If you have a need to catalog items, be they for inventory of a store, or for assets of a business, you might find yourself needing to create some sort of barcode option for your items. Granted there are a number of well-established software packages for doing so, but at times you may create custom scripts, out of which you might want a QR or data matrix code to be generated.
Since we’re talking about scripting here, this means using tools other than Web sites, or desktop databasing and inventorying software that can take input in a field and generate a desired barcode or other symbolic representation.
- Go to htp://brew.sh
- Copy the install command listed on the site
- Open the Terminal utility and paste the command
- Execute the command, and follow the on-screen instructions
Now you can use Homebrew to install the tools for creating QR and data matrix codes:
- Run the following command to install QR generation tools:
brew install qrencode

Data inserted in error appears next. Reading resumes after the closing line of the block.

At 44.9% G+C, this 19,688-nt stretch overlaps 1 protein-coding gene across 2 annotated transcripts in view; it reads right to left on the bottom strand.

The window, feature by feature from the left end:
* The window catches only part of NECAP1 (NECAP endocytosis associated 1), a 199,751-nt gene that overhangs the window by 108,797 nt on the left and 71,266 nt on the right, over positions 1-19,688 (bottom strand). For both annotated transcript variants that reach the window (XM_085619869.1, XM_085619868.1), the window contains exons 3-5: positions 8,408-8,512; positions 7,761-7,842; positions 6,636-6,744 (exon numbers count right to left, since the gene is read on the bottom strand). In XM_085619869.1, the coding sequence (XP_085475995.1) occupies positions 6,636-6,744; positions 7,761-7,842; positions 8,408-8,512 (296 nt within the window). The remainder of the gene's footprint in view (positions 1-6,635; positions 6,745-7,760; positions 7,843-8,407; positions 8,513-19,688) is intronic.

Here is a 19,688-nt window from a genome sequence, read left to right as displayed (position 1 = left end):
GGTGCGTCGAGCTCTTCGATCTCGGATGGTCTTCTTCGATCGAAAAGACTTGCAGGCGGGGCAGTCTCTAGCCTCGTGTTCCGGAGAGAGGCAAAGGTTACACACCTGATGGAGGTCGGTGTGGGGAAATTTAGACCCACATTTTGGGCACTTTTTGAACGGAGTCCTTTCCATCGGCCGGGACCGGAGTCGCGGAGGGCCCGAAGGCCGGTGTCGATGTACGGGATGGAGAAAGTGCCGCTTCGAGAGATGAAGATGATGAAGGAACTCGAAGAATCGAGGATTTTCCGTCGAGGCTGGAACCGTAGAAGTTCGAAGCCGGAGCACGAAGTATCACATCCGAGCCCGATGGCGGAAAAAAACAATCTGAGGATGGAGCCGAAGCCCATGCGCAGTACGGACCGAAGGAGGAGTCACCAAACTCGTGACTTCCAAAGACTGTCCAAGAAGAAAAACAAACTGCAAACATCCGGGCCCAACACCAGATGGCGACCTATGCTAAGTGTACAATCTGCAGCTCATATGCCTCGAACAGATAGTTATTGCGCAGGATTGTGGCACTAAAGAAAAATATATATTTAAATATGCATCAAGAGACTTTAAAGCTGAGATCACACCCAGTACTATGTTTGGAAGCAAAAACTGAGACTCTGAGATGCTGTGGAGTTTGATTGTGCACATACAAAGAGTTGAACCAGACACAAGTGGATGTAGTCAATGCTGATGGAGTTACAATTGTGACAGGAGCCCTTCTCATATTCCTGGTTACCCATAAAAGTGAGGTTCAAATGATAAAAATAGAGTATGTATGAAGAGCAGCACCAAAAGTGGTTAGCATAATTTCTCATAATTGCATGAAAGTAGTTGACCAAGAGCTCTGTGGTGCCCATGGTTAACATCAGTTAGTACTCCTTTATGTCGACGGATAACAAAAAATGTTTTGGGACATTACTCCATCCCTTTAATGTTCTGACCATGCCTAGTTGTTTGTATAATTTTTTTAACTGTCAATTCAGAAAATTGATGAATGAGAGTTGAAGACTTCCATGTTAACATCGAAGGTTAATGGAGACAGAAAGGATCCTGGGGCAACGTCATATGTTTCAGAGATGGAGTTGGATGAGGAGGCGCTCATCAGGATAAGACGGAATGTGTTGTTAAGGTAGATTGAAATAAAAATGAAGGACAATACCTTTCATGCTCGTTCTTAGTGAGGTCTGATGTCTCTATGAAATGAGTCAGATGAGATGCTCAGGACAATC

- Run the following command to install data matrix management utilities:
brew install libdmtx brew install dmtx-utils
With these installed, you can now generate QR and data matrix codes in the Terminal, and thus can do so in scripts you create, by piping output from other commands and scripts to these tools. For example, to create a basic QR code that points a Web browser to this Web site, you could run the following command:
echo "https://www.macissues.com" | qrencode -o ~/Desktop/MacissuesQR.png
After running your command, the following QR code will be on your desktop, that you can scan with a number of QR readers, and be brought to this Web site.
For data matrix codes, the process is simpler, where a command such as the following can be used to encode the given text:
echo "to be encoded" | dmtxwrite -s s -o ~/Desktop/encodedDM.png
The output of this command should be an image that looks like the following:
For these two commands, the image files will be on your desktop. You can use additional flags and options for changing the type of code, the size, colors, and other options that may be specific for your needs. To get more details on what you can do with these two encoders, run these two commands with the “–help” flag, or access their respective man pages.